Nash expects the decision "to be very complicated," and one that Americans won't know the result of until the end of the Supreme Court's term in June 2022.

"I don't really hazard a guess as to what the Court will do except to say that it feels like abortion rights are in serious jeopardy given the makeup of the Court."

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If Roe is overturned, "then I would expect in fairly short order we would start to see states, particularly the South, the Plains and Midwest, look to adopt abortion bans," Nash says. Twelve states, including Mississippi and Texas, have "trigger" laws in place that would automatically ban abortions if that happens.

"And that would make it very hard for a large percentage of women in the country to access abortion care in their own state. It means a lot more people would have to travel for care. And the people who are most impacted by these abortion restrictions and bans are people of color, low-income individuals, young people and LGBTQ individuals. The people who are already burdened with insufficient access to healthcare."

Bans in any state push people into unwanted pregnancies, or into seeking ways of obtaining an abortion out of state.

"A typical abortion costs about $550," Nash says. "If you have to travel any distance at all you start thinking about the costs for gas, hotel, travel, childcare and time off of work. And these costs increase dramatically the longer you have to be away from home and the farther you have to go."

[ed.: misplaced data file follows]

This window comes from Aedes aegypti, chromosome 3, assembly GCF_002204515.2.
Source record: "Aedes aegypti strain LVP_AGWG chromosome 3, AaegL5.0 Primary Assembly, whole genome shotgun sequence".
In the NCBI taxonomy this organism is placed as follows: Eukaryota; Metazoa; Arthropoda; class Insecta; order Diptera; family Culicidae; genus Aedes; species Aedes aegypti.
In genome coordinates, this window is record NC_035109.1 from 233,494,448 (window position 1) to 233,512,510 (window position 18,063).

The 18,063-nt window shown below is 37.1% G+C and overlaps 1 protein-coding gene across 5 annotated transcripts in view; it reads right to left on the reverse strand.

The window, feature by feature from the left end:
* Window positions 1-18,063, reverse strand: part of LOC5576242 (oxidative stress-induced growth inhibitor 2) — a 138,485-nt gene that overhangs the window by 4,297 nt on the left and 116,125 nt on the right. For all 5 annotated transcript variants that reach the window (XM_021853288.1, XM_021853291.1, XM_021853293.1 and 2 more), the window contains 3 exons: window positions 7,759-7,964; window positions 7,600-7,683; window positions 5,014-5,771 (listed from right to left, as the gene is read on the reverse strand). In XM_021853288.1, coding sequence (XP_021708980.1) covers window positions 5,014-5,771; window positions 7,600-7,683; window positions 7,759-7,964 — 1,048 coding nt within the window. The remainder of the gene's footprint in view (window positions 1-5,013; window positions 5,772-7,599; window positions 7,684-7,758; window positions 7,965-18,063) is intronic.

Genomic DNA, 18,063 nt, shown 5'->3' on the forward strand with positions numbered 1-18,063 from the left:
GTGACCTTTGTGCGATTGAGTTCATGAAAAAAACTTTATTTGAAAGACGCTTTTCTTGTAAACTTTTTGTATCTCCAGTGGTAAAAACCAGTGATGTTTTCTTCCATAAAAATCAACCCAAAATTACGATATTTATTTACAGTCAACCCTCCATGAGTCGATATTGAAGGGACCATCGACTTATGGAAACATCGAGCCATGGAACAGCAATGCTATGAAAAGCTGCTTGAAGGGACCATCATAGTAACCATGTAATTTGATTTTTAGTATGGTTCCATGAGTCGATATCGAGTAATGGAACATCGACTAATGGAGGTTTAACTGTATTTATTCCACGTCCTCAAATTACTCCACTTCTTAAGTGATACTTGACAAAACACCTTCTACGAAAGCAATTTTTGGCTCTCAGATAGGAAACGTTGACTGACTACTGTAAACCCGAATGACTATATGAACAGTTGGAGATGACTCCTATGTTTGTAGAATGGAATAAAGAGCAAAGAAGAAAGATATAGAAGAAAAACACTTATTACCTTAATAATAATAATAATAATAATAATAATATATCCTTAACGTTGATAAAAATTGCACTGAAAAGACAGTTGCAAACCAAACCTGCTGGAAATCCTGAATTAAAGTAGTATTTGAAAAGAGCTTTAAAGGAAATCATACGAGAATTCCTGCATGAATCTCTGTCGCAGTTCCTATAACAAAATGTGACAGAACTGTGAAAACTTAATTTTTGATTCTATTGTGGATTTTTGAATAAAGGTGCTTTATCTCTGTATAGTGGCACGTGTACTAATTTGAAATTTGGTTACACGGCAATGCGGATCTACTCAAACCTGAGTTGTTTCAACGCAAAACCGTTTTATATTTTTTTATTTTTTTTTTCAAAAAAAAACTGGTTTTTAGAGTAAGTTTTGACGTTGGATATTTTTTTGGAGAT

And even if they are stopped, any bans, no matter how short, have an impact.

"Once abortion is banned in a state it makes it very hard if the ban is overturned to rebuild the abortion clinic network and for people to understand that abortion is then legal again," Nash says. "Even if it ends up only being for a few weeks before it gets blocked, there's a lot of damage that's already been done."

There are efforts to maintain the right to abortion, even if Roe is overturned. Many states such as New York, Hawaii, California and Washington have statutory protections for abortion rights in their laws. And with the executive and legislative branches of the U.S. government in support of abortion rights, there are plans in the works to stop the Texas ban and create legislation like the Women's Health Protection Act, a bill currently in Congress that would prevent abortion bans and other restrictions.

"What we need to see are more of these progressive legislatures step up to provide these statutory protections and provide resources to make sure that abortion is accessible —whether that's financial or expanding who can provide abortions, or making it easier to access abortion care," Nash says. "Getting involved with your state legislature is important, along with supporting abortion funds at the state level and the local level. Being supportive, putting your money where your mouth is and making your voice heard is the best way to protect the right to abortion."